Bhagubhai brought treasures down from the top shelf. He poured pretend tea from Nani’s long-spouted brass teapot. I watched his gap-toothed smile fold over his goblet’s rim as we drank cupsful of syrupy air. We cut into imaginary sandesh and giggled until we heard Nani on the stairs.

He’d slip away before we were caught.

Sometimes we played hide and seek in the park across the road.

Sometimes we played counting games.

Ikri mikri chaam chikri…

No matter how often he showed me, skirting his fingers over mine like he was playing a musical instrument, I couldn’t capture the moves, or learn the words of his song.

When Bhagubhai injured his thumb, I’d already sensed things were changing.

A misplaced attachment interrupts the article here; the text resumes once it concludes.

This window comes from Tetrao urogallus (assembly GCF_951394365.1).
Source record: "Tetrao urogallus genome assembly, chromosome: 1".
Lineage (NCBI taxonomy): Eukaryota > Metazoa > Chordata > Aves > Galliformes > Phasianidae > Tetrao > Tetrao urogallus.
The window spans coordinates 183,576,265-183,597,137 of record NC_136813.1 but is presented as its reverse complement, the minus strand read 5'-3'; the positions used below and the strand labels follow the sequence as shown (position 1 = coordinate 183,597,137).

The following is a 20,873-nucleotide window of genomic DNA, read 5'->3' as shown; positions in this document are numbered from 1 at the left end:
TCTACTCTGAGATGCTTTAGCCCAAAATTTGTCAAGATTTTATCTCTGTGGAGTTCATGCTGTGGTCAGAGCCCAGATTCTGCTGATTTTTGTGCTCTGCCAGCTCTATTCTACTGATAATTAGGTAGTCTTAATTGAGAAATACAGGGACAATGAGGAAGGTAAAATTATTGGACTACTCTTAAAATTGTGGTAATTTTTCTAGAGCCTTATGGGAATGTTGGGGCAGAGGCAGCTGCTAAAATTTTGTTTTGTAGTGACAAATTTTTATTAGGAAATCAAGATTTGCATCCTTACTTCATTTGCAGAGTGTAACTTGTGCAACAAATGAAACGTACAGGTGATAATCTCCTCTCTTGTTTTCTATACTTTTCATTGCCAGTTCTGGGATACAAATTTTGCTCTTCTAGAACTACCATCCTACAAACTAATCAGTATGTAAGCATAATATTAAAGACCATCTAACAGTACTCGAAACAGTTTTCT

Baba said the car didn’t shine enough. Nani complained about unclean spirits. Nothing was fast enough, clean enough, short enough or long enough.

They questioned me. I was made to place my palm on Nani’s, to swear to tell the truth.

Did you play together, just the two of you?


Where did you play?

What did you play?




I tried to give the right answers, but the wrong words jumped out of my mouth.

We played Ikri mikri.


He touched me with his fingers.

When Nani invoked the names of several gods, I knew it was over.

Sometimes I can’t sleep. I feel Bhagubhai’s fingers dance over my own.

Ikri mikri chaam chikri…

I drift off, and ask him to teach me the words.

But he never does.

Nod Ghosh completed year two at Hagley Writers’ Institute in 2014. Nod’s work features in Landfall, JAAM, Takahē and various international publications. Thanks to Morrin, all tutors and editors. Further details on her website.

Raina Kingsley

At the River

another day at the river
dust thrown up
by cars driving on
to a better spot

heat waves dancing